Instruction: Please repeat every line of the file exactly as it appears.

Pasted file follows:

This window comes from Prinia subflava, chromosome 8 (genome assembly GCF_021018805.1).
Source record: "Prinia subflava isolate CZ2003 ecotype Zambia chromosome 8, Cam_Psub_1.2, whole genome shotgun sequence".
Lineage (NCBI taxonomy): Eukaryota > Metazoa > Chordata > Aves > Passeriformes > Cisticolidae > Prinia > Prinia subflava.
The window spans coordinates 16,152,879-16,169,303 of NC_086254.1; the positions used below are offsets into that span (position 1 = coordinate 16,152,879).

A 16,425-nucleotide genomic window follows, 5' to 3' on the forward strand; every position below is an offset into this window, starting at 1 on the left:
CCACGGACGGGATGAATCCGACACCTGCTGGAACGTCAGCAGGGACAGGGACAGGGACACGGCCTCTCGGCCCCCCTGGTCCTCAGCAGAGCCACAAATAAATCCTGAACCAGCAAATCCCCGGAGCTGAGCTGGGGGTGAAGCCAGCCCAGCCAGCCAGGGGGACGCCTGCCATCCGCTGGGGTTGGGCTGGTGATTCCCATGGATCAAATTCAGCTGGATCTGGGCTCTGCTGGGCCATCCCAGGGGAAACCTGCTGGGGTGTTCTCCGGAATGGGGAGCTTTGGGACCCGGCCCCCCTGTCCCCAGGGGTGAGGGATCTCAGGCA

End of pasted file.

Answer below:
This window comes from Prinia subflava, chromosome 8 (genome assembly GCF_021018805.1).
Source record: "Prinia subflava isolate CZ2003 ecotype Zambia chromosome 8, Cam_Psub_1.2, whole genome shotgun sequence".
Lineage (NCBI taxonomy): Eukaryota > Metazoa > Chordata > Aves > Passeriformes > Cisticolidae > Prinia > Prinia subflava.
The window spans coordinates 16,152,879-16,169,303 of NC_086254.1; the positions used below are offsets into that span (position 1 = coordinate 16,152,879).

A 16,425-nucleotide genomic window follows, 5' to 3' on the forward strand; every position below is an offset into this window, starting at 1 on the left:
CCACGGACGGGATGAATCCGACACCTGCTGGAACGTCAGCAGGGACAGGGACAGGGACACGGCCTCTCGGCCCCCCTGGTCCTCAGCAGAGCCACAAATAAATCCTGAACCAGCAAATCCCCGGAGCTGAGCTGGGGGTGAAGCCAGCCCAGCCAGCCAGGGGGACGCCTGCCATCCGCTGGGGTTGGGCTGGTGATTCCCATGGATCAAATTCAGCTGGATCTGGGCTCTGCTGGGCCATCCCAGGGGAAACCTGCTGGGGTGTTCTCCGGAATGGGGAGCTTTGGGACCCGGCCCCCCTGTCCCCAGGGGTGAGGGATCTCAGGCA